Deputy Chief Magistrate Tan Ikram – why I became a judge

Deputy Chief Magistrate Tan Ikram – why I became a judge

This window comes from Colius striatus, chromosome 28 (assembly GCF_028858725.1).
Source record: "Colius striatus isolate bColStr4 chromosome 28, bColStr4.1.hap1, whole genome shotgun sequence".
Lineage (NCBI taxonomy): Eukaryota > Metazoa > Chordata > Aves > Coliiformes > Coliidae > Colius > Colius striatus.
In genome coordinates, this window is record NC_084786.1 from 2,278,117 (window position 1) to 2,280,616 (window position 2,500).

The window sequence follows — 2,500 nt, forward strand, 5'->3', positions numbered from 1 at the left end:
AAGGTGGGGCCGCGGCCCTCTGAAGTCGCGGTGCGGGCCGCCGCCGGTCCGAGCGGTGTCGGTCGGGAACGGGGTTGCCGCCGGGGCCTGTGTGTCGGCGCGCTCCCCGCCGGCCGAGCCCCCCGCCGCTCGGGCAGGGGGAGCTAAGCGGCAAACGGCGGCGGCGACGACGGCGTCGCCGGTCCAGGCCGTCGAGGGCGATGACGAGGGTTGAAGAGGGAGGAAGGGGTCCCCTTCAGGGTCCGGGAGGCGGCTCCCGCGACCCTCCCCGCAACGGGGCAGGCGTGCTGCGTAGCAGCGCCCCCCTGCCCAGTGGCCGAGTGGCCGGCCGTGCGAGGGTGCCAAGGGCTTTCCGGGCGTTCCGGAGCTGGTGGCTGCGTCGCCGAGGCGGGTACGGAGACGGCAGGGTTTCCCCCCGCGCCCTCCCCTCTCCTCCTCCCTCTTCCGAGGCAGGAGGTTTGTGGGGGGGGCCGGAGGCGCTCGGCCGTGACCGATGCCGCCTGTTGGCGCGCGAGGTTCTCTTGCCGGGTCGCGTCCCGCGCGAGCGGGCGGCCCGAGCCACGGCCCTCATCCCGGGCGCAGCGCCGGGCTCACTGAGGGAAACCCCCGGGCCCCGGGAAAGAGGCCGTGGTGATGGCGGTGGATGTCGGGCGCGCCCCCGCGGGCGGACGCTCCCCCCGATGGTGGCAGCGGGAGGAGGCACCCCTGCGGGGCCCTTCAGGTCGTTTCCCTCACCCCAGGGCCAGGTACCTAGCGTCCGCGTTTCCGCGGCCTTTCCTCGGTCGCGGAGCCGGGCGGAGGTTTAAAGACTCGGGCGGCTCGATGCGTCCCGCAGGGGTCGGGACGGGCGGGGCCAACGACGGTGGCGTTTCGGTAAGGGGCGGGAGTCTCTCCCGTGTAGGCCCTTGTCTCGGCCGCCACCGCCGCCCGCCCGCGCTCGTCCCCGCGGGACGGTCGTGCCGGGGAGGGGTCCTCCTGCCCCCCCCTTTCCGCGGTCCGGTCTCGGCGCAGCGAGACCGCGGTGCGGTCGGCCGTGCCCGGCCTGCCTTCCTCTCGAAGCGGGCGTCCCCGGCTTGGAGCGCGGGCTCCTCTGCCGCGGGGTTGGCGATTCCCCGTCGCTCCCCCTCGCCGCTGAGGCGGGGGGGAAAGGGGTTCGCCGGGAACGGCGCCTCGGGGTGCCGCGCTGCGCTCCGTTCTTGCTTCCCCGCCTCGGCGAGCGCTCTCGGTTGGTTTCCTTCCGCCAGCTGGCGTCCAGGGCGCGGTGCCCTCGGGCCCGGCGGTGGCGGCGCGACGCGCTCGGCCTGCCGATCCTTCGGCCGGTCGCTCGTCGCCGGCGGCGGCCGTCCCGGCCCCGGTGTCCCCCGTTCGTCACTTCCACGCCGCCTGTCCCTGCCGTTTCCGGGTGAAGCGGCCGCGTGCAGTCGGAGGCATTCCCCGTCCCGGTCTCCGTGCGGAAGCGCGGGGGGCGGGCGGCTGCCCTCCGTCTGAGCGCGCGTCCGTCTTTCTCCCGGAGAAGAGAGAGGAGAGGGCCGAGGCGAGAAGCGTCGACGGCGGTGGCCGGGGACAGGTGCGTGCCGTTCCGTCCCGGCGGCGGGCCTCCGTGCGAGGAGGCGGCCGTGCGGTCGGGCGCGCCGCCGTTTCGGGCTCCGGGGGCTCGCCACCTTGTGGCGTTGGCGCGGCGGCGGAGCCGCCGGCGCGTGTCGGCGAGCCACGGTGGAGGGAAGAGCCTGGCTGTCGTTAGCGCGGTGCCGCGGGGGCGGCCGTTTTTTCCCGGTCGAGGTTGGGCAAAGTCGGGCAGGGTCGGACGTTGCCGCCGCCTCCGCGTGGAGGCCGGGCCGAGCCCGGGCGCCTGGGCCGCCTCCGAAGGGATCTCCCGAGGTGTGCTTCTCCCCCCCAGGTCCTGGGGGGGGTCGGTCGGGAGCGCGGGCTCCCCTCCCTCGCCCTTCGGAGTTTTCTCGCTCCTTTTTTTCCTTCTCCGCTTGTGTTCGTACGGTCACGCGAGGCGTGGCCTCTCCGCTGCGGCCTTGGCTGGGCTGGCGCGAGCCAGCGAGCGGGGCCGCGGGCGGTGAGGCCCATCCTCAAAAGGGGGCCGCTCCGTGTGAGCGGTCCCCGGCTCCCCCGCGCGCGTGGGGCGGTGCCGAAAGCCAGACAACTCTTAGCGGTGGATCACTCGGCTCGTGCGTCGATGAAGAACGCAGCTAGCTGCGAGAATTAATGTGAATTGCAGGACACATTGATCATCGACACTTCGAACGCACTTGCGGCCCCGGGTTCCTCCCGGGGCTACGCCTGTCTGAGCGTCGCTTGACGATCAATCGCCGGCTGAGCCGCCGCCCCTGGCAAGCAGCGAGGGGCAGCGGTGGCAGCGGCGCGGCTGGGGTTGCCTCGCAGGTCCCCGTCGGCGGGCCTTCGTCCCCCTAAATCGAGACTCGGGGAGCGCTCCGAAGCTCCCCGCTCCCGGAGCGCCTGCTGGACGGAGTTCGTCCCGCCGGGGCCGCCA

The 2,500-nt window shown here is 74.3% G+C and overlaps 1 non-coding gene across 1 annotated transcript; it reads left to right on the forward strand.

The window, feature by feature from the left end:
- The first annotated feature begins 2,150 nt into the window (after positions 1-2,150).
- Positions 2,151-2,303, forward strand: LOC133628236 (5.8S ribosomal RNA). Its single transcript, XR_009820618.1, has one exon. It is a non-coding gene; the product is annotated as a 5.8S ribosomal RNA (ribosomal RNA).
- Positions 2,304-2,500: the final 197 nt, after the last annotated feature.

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Why did I choose to become a judge? Well I guess I didn’t really. I was a lawyer I’m qualified at the Bar, I was then a solicitor. solicitor advocate in the higher courts. I was doing that for 17 years prosecuting, defending, making my argument on a daily basis and in those days there wasn’t really much publicity about judges, what they do or how to become a judge but I just thought to myself I just wonder what it would be like to make the decision myself and in fact what I did I was a partner in 30 partner law firm so it was a large law firm and I was leading my own team and what I saw in fact was a vacancy for a parking adjudicator. Well the thing about being a parking adjudicator is you can do it on an hourly basis so you don’t have to go and do the whole day you can just do a couple of hours in the evening or on a Saturday morning. So I applied for that, and it didn’t interfere with my practice – that’s the point because I did it on Saturday morning or in the evenings. I did that that and then I saw an ad. Now I’d never seen an ad on Courts Judiciary ever and the JAC hadn’t been created yet so it was the Department of Constitutional Affairs and I think it was probably the early days of the adverts and things and they had a selection centre. It was different than how did they do it now you have to fill in this really extensive form it was extensive but then they had a whole day and in the morning you had to do effectively an exam or a test and I think there were a couple of those and then in the afternoon there was a role play and then right in the end of the day there was an interview so they did the whole lot in one go and so I did that and I walked away I’m not just saying this I walked away thinking God – just no way and I got a letter about three or four months later saying yes and how to say there was nobody more shocked than I was. So you know, the process has changed a lot since then but that’s how I started as a part-time judge. Well mum was working packing Wagon Wheels in factory, dad was a postman for 26 years and people like us, knocking around the local park, we didn’t go and do degrees. In fact most of people who I know either became taxi drivers or maybe some of are landlords some of them are not even around anymore, so the one thing we didn’t think about really was going off and going into a profession so the first thing was even doing that. I graduated from a polytechnic and then of course couldn’t afford to my Bar exams. Now in those days you could just pitch up pay three hundred quid and do the exam but then you had to pay for your pupillage and I couldn’t afford to do that. In those days you can become an employed barrister without pupillage so that’s what I did. Along the way I became solicitor and I suppose it was then that I realized I was actually quite good at persuading people and clients came along, lots of them, so one day I was invited to partnership and I have to say I never ever ever thought they’d make me a partner so the challenges are at every single stage. It’s not what’s the challenge of becoming a judge it’s really what are the challenges of the legal profession and one thing I never thought was I could ever become a judge and so there is a major issue of confidence and I think a lot of people of my background don’t see themselves in those sorts of roles and you know I have to say even now there are times when I think I lack confidence but the one thing I have done is conscious of that I’ve gone for it and I have applied and I’ll tell you when I have applied I’ve got there. So you know I think that has to be a major message which is yeah I know you don’t think they’re looking for people like you but actually they are. I think the first thing is even if for a moment you lack confidence go for it because I’ve surprised myself again and again and again by thinking I’m not sure but applying. I’ve applied and I’ve got it. So that’s the first hurdle, the second is that the application process is not simple it is evidence-based. Now the JAC is using competences as the test and you’ve really got to understand you really have to understand what they’re looking for so you’ve got to identify what that evidence is going to be. Generalized statements like I’m good communicator gets you nowhere. So the tip I would give you is understand what the competencies are, they on the JAC website there’s guidance there but more importantly in that collect the evidence as you go along so that what you’re not doing is being faced with a 10-day window applying for a position and then thinking what do I put on this form because if you go along and pick examples where you’ve dealt with difficult situations where you’ve had to deal with people from very different backgrounds from yourself where you had that amazing intellectual challenge but you’ve overcome it and you’re making notes as you go along, you’re going to be ready when the time comes.

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